Let me say that I am impressed with this book. James McGrath has done an awesome job pulling together different scholars to examine the interaction between science-fiction and religion.
Check out my previous posts:
From Dr. Frankenstein to Topher Brink
Mis-Reading Star Trek? Exploring Danna’s Chapter in ‘Religion and Science Fiction’.
Today, capsule we’re looking at C.K. Robertson’s essay, “Sorcerers and Supermen: Old Mythologies in New Guises.”
Rev. Robertson gives us an overview of the birth and rise of comic books in North America. Looking at the origins of heroes like Superman and Batman, Robertson tells of how they evolved over the years, including how their morality changed in later incarnations. For example, early Superman was somewhat callous and had no problem throwing a bad guy to his apparent death.
A large portion of his essay is spent discussing the Marvel ‘verse, and he includes information from private interviews with Stan Lee. Rev. Robertson looks at the glory days of the 1960’s when Marvel introduced a bevy of new heroes including: Spider-Man, the Fantastic Four, X-Men, the Avengers, Thor etc.
In light of the renaissance of Marvel movies in the past couple of years, the author also looks at the genesis of the comic book movie, which even the most hard-core comic geek has to admit, wasn’t very pretty. (David Hasselhoff as Nick Fury anyone?)
Rev. Robertson presents a basic synopsis of the history of the comic industry. Unfortunately, where he begins by framing the essay by suggesting that modern comic heroes are like the King Arthur legends retold as epic myths for each generation, he doesn’t go far enough in exploring that angle.
There are many parallels that could have been explored more in-depth between modern comics and the Arthurian legend of Arthur and the knights of the Round Table.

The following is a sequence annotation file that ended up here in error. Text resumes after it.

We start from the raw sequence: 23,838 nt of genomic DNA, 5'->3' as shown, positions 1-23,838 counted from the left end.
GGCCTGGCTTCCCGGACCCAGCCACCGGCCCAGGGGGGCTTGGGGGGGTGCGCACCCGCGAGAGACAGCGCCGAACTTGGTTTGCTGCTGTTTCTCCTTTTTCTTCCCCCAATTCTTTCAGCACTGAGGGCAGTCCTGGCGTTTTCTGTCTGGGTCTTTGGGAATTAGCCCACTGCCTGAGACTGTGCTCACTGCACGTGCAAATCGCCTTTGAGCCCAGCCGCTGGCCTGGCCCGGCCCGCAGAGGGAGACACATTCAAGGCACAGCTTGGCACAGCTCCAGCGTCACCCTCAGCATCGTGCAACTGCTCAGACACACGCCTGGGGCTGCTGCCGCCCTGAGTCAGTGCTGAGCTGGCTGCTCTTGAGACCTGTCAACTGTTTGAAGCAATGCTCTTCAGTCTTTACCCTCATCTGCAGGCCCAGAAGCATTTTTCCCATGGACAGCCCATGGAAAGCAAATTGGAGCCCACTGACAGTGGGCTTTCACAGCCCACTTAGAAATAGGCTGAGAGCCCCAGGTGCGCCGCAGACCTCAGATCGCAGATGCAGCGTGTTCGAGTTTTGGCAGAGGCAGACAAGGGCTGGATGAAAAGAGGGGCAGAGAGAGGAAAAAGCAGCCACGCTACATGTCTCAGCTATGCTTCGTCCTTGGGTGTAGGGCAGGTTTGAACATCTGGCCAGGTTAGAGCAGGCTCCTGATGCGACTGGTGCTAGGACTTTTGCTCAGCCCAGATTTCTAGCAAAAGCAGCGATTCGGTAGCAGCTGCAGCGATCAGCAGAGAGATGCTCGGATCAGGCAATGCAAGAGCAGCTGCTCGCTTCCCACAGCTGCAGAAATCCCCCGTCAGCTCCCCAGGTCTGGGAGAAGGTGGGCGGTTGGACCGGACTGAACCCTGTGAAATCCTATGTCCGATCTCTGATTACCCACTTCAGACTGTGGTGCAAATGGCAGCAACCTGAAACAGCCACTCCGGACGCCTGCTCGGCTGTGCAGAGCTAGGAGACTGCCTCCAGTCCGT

Some versions of the Arthur tales gave super-powers to certain knights. Sir Kay, for example, had the ability to hold his breath for nine days, increase his height (much like the Avenger known as Giant Man, and the Super-Friends cartoon character Apache Chief), and radiate heat from his body (though not at the same level as the Human Torch). Sir Gawain’s strength increased and decreased with the rising and setting of the sun, reminiscent of the solar-powered mutant Sunspot.
Arthur’s opponents also had enhanced abilities, the most obvious example being the Green Knight, who calmly reattached his own severed head.
Does this persistence of super-powered heroes and villains across the centuries reveal some sort of persistent cultural fascination with the possibility of humans becoming more-than-human? Does it mean anything that super-powered characters stand equal with (and are sometimes defeated by) non-powered characters whose abilities are the result of lifelong training (such as Lancelot and Batman)?
Much has been made of the semi-egalitarian nature of the Round Table, with a clear leader (Arthur) but a cadre of knightly equals. How do current super-teams compare? The Fantastic Four are a family, with Mister Fantastic as the patriarch, the Invisible Woman as his strong-yet-nurturing helpmate, and two squabbling siblings (the Thing and the Human Torch). The X-Men could be compared to a team of activists guided by the moral vision of Professor X. The Justice League seems to be run by consensus, with no official “leader.” The closest equivalent might be the Avengers, which is led by an elected Chair, but has no hierarchy beyond that. Is there a “best” organizational structure for a team of super-heroes?
Rev. Robertson concludes his essay with a call to embrace our imagination and to delight in the supernatural and magic offered in the coloured squares of comic books:
…from 1938 onward the mythology of comic books has been ‘unfettered by the confines of realism,’ and remains now, as then, something best accepted and appreciated by those whose childlike imaginations continue to soar, by those who still dare to believe that a man can fly. (pg 58)